Calgary, Alberta

In the spring of my junior year of high school, our school orchestra went on a five-day trip to Calgary and Edmonton, Canada. It was mostly an educational thing – we performed for other schools, they performed for us, etc. But my orchestra teacher also planned in some sight-seeing activities, including going to the top of the Calgary Tower, visiting the 1988 Calgary Olympic Park, and spending a day at the indoor amusement park in the Edmonton Mall. Yes, it really is an indoor amusement park. Sadly I don’t have any pictures from here because I was too preoccupied with riding a roller coaster for the first time.

I’ve ridden a dozen others since and I’m a total adrenaline junkie, but that one is still the scariest. Because right as you’re accelerating downhill around a curve, there’s a mirror. And for a split second, you see your coaster car in the mirror and think you’re going to crash. You don’t (obviously), but whoever designed that had a bit of a diabolical side. Continue reading

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Southern Utah – Zion, Bryce Canyon, and Capitol Reef National Parks

So I went back through my thousands of photos and they date back to 2005, which must be when I got my first digital camera. That was ten years ago now so my memories of these trips are a little fuzzy. Not to mention the fact that vacations with my dad always consisted of sleeping in and napping more so than hiking and exploring. Whatever. To each his own, as they say.

Anyway, in August of 2005, we (mom, dad, sister, and I) set out on our annual family vacation. This summer’s destination: the parks of southern Utah. We stopped for a couple days in Salt Lake City and then spent the remainder of the trip exploring Zion, Bryce Canyon, and Capitol Reef National Parks. Again, this was ten years ago, so I don’t remember all of the specifics. But I do remember lots of red rocks and canyons and heat. Utah is hot in August. It’s definitely an area worth visiting. Just, you know, maybe in May or October instead. Continue reading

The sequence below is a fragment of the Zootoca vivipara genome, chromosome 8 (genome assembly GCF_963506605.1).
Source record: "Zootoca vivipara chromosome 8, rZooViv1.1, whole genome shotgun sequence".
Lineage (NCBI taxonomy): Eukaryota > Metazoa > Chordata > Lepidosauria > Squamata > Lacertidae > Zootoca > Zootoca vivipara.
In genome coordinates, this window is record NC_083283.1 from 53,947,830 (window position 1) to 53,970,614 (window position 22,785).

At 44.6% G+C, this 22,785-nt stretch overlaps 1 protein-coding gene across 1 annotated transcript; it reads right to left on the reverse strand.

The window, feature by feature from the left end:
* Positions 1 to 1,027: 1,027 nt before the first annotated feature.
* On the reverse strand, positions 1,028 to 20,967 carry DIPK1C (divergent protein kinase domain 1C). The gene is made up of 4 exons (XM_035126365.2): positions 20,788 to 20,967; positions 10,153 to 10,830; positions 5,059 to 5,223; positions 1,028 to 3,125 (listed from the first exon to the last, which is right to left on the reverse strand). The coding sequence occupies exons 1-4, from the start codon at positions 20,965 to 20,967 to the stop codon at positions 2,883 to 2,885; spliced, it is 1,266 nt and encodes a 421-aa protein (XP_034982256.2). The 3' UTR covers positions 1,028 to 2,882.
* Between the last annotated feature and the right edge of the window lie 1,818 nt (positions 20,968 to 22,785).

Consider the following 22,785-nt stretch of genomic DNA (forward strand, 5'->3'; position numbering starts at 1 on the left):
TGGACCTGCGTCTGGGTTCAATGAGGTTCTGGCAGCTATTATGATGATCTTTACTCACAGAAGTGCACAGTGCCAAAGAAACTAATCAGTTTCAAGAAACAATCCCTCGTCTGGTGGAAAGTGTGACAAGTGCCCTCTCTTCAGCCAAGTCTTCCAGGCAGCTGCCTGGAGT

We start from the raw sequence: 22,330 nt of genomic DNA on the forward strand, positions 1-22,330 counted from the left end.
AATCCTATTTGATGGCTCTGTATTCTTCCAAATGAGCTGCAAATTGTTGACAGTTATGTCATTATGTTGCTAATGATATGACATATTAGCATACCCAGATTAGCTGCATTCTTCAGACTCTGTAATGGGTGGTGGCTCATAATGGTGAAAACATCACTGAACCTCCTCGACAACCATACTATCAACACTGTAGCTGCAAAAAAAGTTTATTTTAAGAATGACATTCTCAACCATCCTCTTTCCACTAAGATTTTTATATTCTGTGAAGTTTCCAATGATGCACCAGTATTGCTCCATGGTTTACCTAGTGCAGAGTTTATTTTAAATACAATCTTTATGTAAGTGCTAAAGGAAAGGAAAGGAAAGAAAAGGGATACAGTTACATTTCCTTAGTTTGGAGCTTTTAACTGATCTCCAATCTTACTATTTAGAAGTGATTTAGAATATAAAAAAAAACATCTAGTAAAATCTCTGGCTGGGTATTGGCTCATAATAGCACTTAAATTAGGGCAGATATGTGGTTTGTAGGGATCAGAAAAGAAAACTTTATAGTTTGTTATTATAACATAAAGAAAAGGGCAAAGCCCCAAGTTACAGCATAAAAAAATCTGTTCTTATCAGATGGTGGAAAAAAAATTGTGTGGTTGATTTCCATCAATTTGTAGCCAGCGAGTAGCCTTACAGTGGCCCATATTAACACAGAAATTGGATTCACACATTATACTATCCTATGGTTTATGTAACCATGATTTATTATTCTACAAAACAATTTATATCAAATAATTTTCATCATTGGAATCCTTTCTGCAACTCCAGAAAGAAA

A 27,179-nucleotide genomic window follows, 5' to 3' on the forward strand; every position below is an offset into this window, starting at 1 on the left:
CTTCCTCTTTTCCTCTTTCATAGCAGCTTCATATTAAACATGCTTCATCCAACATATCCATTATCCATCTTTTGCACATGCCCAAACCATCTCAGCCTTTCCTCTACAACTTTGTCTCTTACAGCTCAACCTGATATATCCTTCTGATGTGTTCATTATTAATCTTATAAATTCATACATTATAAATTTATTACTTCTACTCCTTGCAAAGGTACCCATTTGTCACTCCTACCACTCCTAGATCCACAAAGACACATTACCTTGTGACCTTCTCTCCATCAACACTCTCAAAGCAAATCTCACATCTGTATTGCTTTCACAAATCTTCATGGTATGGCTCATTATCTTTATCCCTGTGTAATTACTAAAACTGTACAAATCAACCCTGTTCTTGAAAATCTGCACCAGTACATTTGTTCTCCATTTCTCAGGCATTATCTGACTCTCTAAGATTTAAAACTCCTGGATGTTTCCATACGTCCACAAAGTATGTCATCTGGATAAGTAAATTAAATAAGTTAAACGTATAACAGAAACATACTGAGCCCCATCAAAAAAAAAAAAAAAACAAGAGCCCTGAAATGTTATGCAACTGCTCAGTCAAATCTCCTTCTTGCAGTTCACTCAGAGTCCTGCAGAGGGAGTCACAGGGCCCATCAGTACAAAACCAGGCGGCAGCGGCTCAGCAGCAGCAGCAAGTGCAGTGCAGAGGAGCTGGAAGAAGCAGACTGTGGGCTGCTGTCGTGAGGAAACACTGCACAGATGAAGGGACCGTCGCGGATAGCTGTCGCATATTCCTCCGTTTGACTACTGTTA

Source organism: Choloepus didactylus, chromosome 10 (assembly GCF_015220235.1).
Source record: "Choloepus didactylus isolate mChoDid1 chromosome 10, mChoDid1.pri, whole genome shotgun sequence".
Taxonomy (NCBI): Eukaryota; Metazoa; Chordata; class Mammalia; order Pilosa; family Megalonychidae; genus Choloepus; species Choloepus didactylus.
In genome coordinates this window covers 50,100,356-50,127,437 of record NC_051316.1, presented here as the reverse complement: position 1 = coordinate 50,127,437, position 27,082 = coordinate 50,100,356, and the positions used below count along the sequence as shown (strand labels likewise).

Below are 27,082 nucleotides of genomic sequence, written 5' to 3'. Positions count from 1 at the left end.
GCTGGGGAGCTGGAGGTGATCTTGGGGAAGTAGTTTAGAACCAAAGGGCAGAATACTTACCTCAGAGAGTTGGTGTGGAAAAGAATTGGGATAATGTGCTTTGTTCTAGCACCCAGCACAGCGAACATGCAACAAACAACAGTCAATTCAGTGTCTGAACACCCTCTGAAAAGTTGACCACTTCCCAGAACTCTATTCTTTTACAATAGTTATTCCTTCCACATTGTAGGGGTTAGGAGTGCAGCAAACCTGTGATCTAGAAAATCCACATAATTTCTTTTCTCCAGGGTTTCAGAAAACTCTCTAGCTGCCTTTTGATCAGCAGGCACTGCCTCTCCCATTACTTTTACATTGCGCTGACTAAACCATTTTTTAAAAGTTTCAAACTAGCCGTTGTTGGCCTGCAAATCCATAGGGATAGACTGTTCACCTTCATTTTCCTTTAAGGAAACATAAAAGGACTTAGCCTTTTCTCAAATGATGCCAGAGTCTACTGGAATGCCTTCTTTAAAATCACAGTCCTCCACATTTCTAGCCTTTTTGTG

Hello!

I’ve toyed with the idea of starting a travel blog for a long time now, but I always manage to talk myself out of it. Maybe because I haven’t quit my job to travel the world for a year. I haven’t even really traveled the world, though I have traveled quite extensively within the US and Canada. And maybe someday I’ll be that person who leaves everything behind and goes on the adventure of a lifetime. But for right now, my boyfriend (Pat) and I are broke grad students with an ever-growing list of destinations and neither the time nor the money to actually visit any of them. Nevertheless, we make the most of what little time and money we do have to venture out locally and see as much as we can.

Growing up, my family didn’t have a ton of money, so we never went to Disneyland or Hawaii or Europe for our family vacations. We went camping. Weekends, holidays, and every summer for two weeks or so, we’d pack up the old station wagon and head off to a new (or old favorite) destination. I grew up in southwest Montana, surrounded by mountains and lakes, ninety minutes from Yellowstone National Park and a day’s drive to the national parks of Colorado, Utah, and Washington, so there was never a shortage of places to go. I mean, I lived there for 21 years and I’ve still barely scratched the surface.

Three years ago, I relocated to New England for grad school, and while I spend most of my days in mountain withdrawal (I’m sorry, but Connecticut “mountains” are not mountains), I’ve also visited so many places I never thought I’d go. Prince Edward Island, for example. And so I decided that even though I’m not embarking upon an epic world adventure any time soon, I’m still a traveler. I go places and hike and camp and take pictures, and I want to share those with whoever happens to stumble across this blog. I also want to provide insight and information about the places I’ve visited. And hopefully along the way, I can inspire at least one person to get out there and experience the beauty that nature has to offer.

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What New England lacks in mountains, it makes up for in fall colors